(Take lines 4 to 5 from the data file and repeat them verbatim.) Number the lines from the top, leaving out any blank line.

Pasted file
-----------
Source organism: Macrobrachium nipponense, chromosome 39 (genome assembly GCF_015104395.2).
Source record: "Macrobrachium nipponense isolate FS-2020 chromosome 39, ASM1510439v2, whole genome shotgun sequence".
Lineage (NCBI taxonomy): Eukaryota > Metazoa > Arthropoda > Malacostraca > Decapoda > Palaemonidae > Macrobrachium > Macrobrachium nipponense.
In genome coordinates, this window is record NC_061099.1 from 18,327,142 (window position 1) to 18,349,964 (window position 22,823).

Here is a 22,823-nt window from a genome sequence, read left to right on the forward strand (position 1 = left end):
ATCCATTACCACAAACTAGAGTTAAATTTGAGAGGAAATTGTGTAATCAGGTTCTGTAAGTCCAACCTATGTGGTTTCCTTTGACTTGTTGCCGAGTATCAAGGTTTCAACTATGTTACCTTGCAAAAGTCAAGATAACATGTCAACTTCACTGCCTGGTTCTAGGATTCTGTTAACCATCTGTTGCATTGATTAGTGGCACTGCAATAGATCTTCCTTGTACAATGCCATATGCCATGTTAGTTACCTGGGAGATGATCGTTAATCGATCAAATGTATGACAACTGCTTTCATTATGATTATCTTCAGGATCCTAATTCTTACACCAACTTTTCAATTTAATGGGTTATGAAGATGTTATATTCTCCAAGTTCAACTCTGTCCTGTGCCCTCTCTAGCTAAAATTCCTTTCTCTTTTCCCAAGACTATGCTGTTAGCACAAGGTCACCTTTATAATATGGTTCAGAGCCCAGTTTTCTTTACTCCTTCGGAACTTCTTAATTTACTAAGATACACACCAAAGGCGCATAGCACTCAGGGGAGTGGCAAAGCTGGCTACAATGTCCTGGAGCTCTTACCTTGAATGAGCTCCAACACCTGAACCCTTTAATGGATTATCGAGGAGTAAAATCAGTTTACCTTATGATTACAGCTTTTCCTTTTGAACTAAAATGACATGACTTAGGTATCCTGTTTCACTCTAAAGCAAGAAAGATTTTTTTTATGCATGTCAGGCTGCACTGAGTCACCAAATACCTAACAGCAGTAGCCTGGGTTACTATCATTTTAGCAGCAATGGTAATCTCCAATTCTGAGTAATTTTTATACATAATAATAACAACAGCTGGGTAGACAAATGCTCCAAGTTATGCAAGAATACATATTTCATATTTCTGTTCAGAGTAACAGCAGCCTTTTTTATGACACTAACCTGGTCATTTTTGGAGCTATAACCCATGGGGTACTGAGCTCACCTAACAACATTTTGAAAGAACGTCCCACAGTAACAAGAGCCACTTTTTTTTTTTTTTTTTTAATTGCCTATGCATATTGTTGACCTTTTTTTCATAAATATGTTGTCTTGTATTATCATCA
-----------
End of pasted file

In genome coordinates, this window is record NC_061099.1 from 18,327,142 (window position 1) to 18,349,964 (window position 22,823).

Here is a 22,823-nt window from a genome sequence, read left to right on the forward strand (position 1 = left end):